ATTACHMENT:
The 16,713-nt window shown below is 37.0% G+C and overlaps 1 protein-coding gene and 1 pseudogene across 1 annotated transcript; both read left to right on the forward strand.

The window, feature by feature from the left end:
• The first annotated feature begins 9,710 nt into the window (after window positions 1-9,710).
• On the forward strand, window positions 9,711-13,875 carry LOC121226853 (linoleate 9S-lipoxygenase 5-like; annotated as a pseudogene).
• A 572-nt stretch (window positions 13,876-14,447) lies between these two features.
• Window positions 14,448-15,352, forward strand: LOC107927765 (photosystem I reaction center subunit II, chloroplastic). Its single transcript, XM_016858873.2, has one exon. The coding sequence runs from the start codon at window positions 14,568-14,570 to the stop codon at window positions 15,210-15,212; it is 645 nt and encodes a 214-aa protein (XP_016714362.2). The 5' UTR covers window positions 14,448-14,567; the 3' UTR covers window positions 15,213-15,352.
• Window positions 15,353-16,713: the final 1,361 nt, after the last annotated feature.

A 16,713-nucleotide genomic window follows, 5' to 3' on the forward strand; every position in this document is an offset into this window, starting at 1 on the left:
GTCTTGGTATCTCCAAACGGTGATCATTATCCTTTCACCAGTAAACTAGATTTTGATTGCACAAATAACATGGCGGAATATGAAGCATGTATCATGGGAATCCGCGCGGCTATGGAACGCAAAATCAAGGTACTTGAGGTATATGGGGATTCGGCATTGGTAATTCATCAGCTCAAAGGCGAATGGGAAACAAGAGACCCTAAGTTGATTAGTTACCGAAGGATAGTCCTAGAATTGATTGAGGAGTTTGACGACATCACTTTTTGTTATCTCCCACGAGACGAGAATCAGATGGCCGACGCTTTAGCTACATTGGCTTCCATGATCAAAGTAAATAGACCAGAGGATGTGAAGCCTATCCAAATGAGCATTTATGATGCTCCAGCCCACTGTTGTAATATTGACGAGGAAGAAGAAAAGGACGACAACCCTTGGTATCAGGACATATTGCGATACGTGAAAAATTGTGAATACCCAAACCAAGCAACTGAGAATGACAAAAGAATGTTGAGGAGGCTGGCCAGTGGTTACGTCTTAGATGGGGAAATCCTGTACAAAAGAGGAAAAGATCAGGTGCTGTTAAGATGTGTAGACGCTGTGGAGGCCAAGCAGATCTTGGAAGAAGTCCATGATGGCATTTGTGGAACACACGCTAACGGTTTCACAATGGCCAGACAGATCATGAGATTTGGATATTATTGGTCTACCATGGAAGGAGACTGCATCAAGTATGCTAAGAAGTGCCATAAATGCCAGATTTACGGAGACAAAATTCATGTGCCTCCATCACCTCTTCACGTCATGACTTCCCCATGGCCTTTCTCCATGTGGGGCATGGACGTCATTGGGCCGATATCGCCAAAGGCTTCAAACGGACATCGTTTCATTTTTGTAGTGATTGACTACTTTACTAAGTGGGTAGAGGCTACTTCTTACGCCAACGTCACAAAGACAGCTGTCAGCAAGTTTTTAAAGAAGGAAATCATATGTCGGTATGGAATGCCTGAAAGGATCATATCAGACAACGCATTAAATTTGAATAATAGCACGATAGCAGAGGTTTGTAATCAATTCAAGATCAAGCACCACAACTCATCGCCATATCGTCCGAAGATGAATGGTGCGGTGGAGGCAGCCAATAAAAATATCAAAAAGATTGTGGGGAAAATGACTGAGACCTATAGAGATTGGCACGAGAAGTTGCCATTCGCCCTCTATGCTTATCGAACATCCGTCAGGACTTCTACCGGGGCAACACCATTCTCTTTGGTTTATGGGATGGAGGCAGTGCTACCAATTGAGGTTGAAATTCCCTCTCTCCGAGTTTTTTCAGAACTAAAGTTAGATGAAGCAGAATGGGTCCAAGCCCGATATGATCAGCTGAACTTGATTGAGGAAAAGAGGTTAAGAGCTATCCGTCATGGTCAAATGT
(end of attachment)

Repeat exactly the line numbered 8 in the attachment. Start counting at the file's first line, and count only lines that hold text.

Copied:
A 16,713-nucleotide genomic window follows, 5' to 3' on the forward strand; every position in this document is an offset into this window, starting at 1 on the left: